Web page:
Last year was near perfect for the markets — the S&P 500 not only gained over 21%, it also was the first year in history that the index didn’t experience a single down month. This year, however, is noticeably different. A rocky beginning may have you wondering if the long-running stock rally is over, though that’s not necessarily the case.
Before we tell you how increased market volatility actually may be a blessing in disguise, we will share how this year’s unpredictability meaningfully differs from 2017. As shown in the table below, there were only eight trading days in all of 2017 when the index was up or down more than 1%. By comparison, we experienced 23 such moves just in the first quarter of 2018!
Is Low Volatility a Bad Thing?
All else equal, it would be delightful to achieve attractive results with little or no volatility, but that’s not how markets work. In the words of distinguished economist Hyman Minsky, stability is destabilizing. Confusing, right? The belief is that low volatility can eventually snare markets because investors become complacent. Risk-taking and leverage escalate during long stretches of calm, and investors, delighting in tranquility, become ever more willing to pay higher prices. Eventually you have an environment where stocks trade at lofty valuations and overall debt levels soar. Once volatility returns, investors nervously re-evaluate the price they’ll pay to buy or even hold stocks, bonds and real estate.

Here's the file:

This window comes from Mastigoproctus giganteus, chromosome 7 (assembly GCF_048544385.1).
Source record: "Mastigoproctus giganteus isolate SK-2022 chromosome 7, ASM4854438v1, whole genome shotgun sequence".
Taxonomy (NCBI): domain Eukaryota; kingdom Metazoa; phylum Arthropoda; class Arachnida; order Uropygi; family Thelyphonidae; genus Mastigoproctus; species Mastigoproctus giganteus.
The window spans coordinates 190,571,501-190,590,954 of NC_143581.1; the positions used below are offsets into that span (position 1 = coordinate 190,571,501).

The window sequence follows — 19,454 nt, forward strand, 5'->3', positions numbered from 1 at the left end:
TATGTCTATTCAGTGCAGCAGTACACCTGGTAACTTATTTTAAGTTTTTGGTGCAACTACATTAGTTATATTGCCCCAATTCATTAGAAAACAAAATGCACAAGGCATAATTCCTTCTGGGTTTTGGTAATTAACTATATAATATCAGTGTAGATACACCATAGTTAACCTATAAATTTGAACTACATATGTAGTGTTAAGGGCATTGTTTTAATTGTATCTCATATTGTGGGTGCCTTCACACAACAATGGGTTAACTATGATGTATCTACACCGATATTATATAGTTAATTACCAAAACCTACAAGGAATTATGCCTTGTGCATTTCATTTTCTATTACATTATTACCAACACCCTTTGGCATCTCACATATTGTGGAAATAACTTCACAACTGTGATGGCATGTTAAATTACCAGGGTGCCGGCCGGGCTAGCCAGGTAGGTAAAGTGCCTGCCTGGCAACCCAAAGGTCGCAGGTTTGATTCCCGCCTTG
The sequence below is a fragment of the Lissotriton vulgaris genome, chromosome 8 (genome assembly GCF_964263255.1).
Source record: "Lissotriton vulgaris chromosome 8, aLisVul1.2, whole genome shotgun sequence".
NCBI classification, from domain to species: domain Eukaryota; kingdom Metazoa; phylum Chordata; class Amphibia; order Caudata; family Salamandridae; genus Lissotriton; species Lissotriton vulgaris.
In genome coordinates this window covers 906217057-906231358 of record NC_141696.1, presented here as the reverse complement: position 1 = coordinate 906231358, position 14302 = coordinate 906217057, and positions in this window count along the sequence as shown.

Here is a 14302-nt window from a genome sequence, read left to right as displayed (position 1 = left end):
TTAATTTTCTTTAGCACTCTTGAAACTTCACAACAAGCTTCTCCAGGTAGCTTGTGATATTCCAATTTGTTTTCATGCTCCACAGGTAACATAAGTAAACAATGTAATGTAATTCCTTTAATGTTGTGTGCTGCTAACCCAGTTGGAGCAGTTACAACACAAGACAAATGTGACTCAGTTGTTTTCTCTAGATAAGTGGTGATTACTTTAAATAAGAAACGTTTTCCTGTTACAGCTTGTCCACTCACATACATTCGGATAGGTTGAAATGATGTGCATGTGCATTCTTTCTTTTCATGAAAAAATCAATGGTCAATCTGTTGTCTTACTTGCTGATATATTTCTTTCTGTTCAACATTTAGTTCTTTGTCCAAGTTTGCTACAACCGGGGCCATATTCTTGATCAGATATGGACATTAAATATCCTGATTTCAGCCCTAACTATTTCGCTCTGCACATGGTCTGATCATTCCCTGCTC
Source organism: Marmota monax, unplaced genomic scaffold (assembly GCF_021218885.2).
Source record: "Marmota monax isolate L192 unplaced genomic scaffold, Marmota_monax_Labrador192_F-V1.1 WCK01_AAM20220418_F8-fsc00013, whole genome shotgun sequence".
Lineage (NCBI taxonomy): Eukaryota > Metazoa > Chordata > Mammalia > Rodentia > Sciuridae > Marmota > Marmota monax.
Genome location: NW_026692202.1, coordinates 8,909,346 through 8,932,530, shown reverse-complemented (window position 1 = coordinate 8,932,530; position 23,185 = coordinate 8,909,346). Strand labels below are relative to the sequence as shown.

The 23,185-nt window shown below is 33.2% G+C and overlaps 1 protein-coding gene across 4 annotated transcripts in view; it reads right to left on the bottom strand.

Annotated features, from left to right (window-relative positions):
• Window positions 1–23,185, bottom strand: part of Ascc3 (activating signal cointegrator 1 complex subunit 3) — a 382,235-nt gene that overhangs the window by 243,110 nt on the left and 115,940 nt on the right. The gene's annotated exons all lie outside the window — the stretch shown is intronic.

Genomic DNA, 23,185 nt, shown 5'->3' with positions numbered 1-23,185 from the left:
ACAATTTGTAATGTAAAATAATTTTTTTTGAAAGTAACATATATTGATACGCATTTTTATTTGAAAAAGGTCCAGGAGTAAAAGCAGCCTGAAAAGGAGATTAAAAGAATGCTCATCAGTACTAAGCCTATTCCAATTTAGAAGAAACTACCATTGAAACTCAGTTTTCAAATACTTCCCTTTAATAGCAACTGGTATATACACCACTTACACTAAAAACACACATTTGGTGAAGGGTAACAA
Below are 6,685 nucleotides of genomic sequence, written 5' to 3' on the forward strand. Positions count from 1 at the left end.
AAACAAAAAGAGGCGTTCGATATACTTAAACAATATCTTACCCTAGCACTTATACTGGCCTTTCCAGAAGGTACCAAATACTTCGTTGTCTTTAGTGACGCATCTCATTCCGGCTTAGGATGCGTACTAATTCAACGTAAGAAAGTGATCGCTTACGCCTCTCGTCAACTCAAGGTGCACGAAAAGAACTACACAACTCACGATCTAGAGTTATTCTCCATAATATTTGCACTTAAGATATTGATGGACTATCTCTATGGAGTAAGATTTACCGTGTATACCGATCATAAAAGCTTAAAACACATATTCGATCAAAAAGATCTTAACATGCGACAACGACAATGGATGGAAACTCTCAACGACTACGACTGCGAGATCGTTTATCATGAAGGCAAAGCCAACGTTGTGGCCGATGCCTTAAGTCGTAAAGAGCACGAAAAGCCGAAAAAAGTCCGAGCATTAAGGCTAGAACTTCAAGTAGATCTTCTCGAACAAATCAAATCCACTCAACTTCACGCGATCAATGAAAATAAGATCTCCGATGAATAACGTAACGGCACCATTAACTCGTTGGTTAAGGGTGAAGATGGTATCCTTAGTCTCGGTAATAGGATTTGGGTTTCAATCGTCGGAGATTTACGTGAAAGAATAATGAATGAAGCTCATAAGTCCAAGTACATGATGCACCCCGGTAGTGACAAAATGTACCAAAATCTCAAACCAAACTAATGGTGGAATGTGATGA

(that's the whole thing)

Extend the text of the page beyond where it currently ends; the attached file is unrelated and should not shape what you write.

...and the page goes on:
So now we as investors can agree that though no or low volatility may seem appealing, it can actually lead to much harsher downturns, even full-fledged bear markets. This year won’t turn out to be nearly as perfect as 2017, though it still could be fairly attractive. Solid economic news seems to be in opposition with a variety of geopolitical issues and the Fed’s promise to raise rates. Stocks, bonds and real estate certainly aren’t cheap, yet we have seen higher valuations. As we’ve mentioned, now is a great (and perhaps essential) time for investors to embrace a broad, thoughtful approach to diversification.
Please feel free to contact any of our advisors at Fi3 if you have any questions.
While this article addresses generally held investment philosophies of Fi3 Advisors, it does not represent a specific investment recommendation for any individual client or prospective client. Please consult with your advisor, attorney and accountant, as appropriate, regarding specific advice. Information has been obtained from a variety of sources believed to be reliable but not independently verified. Past performance does not indicate future performance.